‘Think so,’ Pollio replied, nudging the bolt in its groove. As he snatched his fingers away, the optio tilted the weapon and sighted into the dark room. With an indrawn breath, and hoping he was as good as he thought he was, Valens pulled the trigger. The missile flew and mercifully snatched one of the attackers away, though Belliacus was still fighting two men.
‘Reload,’ snapped the optio, and Pollio fumbled another bolt and began to wind the machine.
‘Close. The fucking. Door,’ shouted Belliacus. Three more men burst through the hole into the room, and more were following. Belliacus bellowed in pain as a sword slammed into his side, but he succeeded in hammering a deep dent into his attacker’s head with his spatha in response regardless.
‘No,’ Valens shouted. ‘Come back.’
‘No time,’ Belliacus replied, then yelped in pain and turned slowly. One arrow jutted from his chest and another from his neck, clearly visible as black shapes against the white snow.
‘Senatus… populusque… Romanus,’ Belliacus snarled, and swung, taking the head from one of his attackers just as two more men piled into him, driving him down to the floor. The optio stared. Belliacus had been retired and living in the vicus when Valens had arrived as a young soldier. The old bastard had been a fixture.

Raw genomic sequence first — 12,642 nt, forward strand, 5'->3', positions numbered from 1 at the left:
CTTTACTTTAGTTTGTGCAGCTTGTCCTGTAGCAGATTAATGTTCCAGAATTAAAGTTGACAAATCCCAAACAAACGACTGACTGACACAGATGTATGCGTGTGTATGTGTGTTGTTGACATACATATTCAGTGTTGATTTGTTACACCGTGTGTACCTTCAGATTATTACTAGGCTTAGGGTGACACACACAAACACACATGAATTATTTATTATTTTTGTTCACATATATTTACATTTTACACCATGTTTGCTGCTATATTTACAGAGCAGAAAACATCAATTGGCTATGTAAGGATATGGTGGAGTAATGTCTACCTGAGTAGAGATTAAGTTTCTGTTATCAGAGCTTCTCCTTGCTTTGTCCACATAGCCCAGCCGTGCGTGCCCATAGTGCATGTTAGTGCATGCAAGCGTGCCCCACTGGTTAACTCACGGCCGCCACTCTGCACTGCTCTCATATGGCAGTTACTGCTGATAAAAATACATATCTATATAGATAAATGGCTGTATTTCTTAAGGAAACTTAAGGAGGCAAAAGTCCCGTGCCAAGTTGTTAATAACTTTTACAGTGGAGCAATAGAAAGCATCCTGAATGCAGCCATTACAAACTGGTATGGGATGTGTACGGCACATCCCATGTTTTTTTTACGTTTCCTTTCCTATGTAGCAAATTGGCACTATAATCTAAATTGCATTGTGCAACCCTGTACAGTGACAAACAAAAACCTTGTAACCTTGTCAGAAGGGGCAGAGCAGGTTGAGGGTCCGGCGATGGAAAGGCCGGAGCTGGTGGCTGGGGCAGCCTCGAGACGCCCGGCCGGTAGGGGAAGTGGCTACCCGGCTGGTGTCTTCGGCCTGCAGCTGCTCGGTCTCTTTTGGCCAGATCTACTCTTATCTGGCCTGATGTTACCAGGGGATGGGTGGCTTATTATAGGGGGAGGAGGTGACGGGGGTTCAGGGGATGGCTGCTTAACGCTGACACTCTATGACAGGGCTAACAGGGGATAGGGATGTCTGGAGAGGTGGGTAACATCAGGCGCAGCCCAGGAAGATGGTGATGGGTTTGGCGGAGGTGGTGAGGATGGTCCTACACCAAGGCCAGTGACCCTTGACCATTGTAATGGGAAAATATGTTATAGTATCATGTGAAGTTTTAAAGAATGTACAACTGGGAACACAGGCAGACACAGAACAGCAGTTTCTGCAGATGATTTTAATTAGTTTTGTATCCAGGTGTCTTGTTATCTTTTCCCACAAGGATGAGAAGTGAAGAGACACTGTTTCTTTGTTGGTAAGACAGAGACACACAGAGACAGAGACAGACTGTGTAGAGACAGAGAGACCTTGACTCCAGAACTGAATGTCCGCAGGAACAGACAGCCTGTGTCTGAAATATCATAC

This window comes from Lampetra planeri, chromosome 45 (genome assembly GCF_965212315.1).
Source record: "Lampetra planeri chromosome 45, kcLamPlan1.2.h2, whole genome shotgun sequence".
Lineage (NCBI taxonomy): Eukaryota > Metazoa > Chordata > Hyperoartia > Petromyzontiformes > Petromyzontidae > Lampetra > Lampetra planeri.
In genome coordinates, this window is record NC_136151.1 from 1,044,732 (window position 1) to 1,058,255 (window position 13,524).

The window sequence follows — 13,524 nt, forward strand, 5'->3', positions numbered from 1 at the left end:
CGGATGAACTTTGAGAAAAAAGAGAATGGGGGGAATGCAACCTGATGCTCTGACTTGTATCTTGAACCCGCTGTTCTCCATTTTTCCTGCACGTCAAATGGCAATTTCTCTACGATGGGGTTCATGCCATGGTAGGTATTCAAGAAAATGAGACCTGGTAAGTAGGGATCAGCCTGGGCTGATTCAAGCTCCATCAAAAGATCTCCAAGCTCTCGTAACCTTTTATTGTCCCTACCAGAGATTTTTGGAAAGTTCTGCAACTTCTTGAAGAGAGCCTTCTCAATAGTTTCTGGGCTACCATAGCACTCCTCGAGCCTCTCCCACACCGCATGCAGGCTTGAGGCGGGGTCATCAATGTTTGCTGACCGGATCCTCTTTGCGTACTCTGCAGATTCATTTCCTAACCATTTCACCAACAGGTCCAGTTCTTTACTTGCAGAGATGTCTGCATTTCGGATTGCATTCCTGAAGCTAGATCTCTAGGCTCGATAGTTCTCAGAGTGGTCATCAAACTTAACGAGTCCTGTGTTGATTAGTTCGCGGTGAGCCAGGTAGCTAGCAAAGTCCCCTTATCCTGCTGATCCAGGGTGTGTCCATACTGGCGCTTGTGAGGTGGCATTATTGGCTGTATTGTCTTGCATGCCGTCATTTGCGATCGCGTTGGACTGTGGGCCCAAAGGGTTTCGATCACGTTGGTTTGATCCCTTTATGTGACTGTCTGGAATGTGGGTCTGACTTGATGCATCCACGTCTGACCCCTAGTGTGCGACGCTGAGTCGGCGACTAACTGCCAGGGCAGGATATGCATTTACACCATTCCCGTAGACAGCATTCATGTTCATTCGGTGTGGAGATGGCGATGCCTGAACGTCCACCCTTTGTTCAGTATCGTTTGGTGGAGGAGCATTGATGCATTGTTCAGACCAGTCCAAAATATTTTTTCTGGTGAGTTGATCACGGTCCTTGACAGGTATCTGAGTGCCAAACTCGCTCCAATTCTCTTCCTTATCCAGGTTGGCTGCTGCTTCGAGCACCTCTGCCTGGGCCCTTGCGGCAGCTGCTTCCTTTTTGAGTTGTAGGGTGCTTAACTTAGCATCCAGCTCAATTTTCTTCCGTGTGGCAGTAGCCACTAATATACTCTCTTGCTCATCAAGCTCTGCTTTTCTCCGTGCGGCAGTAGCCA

‘Close and bar the door,’ he ordered the two men, straightening.
The door slammed shut, obscuring the last sight of Belliacus being driven to the ground by half a dozen howling Carvetii. Valens closed his eyes for a moment and cast up a brief prayer for the old man. Even as he watched, the soldiers barred the door and took an end of the beam each, along with the hammers, and began to nail it in place.
He looked around. Secundus and his friend from Alauna were in the doorway of the basilica, setting up one of the scorpions there as the medic, Fulvius, and his walking wounded shuffled inside. Valens waved at them.
‘Anyone who can still grip a sword and swing it get back here.’
‘These men are injured, sir,’ Fulvius said defiantly. ‘No one here is shirking.’
‘Unless they can’t stand up or are missing both arms, they’re still soldiers and still needed.’
With a disgruntled nod, Fulvius turned four of the five men with him and pointed them back to Valens. The optio took a deep breath. Along with the two from Alauna, the two at the door and four wounded men, the defence of the courtyard consisted of him and Pollio. Not good odds. The sounds of furious fighting still echoed through the other doorway towards the granaries, though if Valens was honest, he thought the noises were getting a little close and a little desperate sounding.